Growing Up & Joining the Church: A Confirmation Decision

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We’ve had a really big weekend around here, for several reasons, but one of the biggest was our Big Helper’s decision to join the church.


Our Big Helper’s faith journey is a simple one, but it’s strong.

When she was 18 months old, we were sitting on the kitchen floor, carving a pumpkin and doing the pumpkin parable devotion with it.  I was rather mentally rolling my eyes as I read the scripture, wondering how my little tiny tyke was supposed to be getting anything other than “pumpkins have slimy guts” from the exercise and the complicated passage in Revelations I was reading (according to the devotion’s directions), when she said she wanted to be clean, too.  I sat there in shock as she said she didn’t want to be dirty like the pumpkin.  We prayed together, and she was very excited – as only toddlers can be – and life continued.  I recorded the event and we continued life.

A few years later, something similar happened.  As a young child, she had continued to participate in our family devotions, to memorize Bible verses at dinnertime, and to pray with us.  The topic of salvation had come up again in another devotion, and she again indicated that she wanted to follow Jesus.  We asked her questions, including if she remembered her first pumpkin experience (she didn’t) but was quite sincere, and so she prayed, and again life continued.

Our Big Helper was never really not following Jesus, in that she never consciously tried to go against the ways of faith.  She has, however, over and over, indicated that she is intentionally choosing to follow Jesus: to love Him, love others, to study His Word, and to serve wherever possible.

For years now, our Big Helper has looked at life through a faith lens.  She often questions how life events compare to scripture, or the other way around – what scripture says about what she sees happening around her.  She studies her Bible, asks lots of questions, and has been working for years to earn enough money for a mission trip to Haiti with the Hands and Feet Project.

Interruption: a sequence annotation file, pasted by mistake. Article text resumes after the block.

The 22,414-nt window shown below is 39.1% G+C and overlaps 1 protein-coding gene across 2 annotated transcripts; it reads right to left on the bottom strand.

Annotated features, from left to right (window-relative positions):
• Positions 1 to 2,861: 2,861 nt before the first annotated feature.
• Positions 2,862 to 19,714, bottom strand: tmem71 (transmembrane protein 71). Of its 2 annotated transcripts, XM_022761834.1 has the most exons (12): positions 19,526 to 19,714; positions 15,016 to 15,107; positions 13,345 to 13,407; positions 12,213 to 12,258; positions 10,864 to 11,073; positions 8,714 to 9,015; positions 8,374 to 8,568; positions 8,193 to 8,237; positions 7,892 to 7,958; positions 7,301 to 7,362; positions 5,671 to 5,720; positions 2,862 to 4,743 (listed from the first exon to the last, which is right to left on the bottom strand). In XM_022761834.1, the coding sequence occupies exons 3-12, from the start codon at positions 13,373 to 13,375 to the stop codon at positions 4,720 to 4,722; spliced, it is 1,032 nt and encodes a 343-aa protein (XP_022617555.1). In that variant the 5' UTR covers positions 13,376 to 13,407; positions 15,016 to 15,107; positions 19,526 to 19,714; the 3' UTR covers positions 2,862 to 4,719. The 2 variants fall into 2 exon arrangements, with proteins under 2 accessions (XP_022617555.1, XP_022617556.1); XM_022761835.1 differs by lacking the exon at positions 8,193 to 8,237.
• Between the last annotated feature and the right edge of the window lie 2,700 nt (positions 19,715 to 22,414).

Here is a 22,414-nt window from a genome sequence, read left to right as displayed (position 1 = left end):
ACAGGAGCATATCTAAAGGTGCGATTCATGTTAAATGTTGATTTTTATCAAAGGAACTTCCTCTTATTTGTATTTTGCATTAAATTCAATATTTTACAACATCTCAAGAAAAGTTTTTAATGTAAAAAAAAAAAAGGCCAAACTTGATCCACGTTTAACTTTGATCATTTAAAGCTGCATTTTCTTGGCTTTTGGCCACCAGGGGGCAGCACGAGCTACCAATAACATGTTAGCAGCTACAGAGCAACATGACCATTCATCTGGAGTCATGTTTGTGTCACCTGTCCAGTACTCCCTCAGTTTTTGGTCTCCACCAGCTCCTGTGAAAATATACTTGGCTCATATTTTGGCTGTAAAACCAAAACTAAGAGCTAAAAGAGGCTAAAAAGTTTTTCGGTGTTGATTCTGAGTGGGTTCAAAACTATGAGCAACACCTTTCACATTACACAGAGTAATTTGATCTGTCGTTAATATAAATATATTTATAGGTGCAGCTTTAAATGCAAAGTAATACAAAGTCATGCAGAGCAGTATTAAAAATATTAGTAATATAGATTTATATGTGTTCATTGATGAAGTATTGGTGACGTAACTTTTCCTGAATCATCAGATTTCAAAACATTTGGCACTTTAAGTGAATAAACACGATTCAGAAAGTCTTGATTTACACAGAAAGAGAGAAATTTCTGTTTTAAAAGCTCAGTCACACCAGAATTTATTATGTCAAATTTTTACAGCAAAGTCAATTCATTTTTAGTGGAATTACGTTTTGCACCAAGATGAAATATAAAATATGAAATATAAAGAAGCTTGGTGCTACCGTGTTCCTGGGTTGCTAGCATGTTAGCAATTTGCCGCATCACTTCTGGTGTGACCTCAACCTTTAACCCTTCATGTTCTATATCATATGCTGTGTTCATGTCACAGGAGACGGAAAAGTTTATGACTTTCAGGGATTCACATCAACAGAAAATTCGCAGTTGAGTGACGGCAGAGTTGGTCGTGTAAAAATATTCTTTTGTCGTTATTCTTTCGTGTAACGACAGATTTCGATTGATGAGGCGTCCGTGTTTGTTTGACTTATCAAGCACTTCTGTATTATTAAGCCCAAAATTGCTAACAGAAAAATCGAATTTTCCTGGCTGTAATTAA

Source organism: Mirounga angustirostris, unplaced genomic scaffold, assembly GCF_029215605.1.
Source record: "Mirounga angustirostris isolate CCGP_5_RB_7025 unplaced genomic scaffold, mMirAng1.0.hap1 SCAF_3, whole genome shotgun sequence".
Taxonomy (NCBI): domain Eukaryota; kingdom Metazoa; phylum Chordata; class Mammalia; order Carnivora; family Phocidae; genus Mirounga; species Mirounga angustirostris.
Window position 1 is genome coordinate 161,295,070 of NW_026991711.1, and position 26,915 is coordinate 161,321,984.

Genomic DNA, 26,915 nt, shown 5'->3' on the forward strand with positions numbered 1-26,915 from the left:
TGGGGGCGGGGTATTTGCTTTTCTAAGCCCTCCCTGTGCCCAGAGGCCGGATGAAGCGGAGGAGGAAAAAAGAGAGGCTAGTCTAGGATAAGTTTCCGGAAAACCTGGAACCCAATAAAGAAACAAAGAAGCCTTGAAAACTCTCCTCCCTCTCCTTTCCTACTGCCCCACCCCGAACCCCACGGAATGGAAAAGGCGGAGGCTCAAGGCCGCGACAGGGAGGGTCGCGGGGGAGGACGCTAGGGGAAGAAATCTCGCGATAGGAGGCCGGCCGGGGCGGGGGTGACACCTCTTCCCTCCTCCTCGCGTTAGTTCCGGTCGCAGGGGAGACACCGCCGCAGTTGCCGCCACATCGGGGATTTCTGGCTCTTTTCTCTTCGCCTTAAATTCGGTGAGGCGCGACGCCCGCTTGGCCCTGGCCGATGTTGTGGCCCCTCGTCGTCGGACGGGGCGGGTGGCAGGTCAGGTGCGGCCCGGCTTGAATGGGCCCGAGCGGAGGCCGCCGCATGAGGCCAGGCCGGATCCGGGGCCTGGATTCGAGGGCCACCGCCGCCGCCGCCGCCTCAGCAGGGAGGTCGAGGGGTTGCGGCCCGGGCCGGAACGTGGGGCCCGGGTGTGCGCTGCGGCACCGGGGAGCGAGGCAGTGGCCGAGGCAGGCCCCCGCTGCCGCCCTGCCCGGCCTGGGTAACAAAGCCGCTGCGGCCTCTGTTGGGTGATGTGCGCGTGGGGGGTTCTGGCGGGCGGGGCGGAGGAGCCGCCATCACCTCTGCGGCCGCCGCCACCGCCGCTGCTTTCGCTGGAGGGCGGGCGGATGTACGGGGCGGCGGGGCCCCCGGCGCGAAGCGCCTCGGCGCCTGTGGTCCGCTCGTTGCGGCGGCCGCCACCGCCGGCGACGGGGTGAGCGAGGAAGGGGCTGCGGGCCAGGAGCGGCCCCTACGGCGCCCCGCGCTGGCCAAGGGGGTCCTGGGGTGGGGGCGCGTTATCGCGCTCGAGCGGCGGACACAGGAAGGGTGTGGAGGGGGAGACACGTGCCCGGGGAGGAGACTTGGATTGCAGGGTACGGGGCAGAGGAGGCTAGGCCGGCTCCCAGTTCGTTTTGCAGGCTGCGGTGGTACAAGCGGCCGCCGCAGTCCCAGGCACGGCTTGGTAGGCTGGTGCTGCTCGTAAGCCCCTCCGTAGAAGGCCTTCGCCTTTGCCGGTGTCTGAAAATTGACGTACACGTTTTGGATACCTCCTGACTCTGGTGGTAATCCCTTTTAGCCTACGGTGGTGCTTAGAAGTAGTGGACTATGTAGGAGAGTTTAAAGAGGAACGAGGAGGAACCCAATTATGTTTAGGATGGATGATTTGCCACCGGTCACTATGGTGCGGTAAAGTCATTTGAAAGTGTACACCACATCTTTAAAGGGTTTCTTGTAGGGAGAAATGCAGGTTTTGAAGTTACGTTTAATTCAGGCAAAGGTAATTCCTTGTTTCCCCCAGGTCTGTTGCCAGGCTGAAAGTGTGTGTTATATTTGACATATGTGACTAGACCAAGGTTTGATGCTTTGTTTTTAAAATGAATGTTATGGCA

It came as no surprise that she jumped at the chance to be confirmed, or to study to join the church.  As United Methodists, this means completing the work begun at baptism and making a public, informed, conscious choice to follow Jesus and to join his earthly Church. 

She began classes weeks ago, meeting with our pastor and the other confirmand, studying church history, theology, the creeds, and what it means to be a full church member.  They met for a retreat, where they continued their work and did some service projects.

And then yesterday was the big day.  My Big Helper was up early, dressed in her new confirmation dress, excitedly twirling to see her skirt flare out and chattering nervously about the ceremony to come.  She’s at an age where the child and the adult she’s one day going to be both manifest themselves, sometimes both in minutes, and it’s odd and amazing to see.

Suddenly it was time.  It seemed somewhat surreal as family members all trooped up front to stand with her in support of her decision.  She answered questions confirming her faith, smiling all the while, standing and kneeling as instructed by our pastor. 

Then, as her first act as a full member of Warren’s Grove United Methodist Church, she was (with our other onfirmand) invited to serve communion to the congregation.  Her smiles continued as she passed out the bread to each in turn, excited to be serving in a real and tangible way.


When church was over, we headed home.  Friends and family joined us to celebrate our Big Helper’s decision, as well as our Little Man’s tenth birthday.  We had a fun afternoon with everyone, and we’re very thankful for the support and encouragement they give our children.

For me, it was an emotional day.  I’m excited about the decision she’s made, but it’s also a sign that she’s growing up, and that’s always a little bittersweet.  I wouldn’t want this decision to be any other way, of course, but her need for discipleship is far from over.  I feel the weight of the responsibility to guide her well; to provide answers, examples, and resources to prepare her for full adulthood.  While she’s now an adult in the church, she’s also only twelve, and still needs much guidance from people further along in their faith journeys.  I pray that she can be surrounded by those people, and by people to whom she can turn with her questions, and by those who will provide strong, faithful examples for her.

Have your children made decisions for faith?  What resources have you found to support them along the way?

These are a few of our favorites: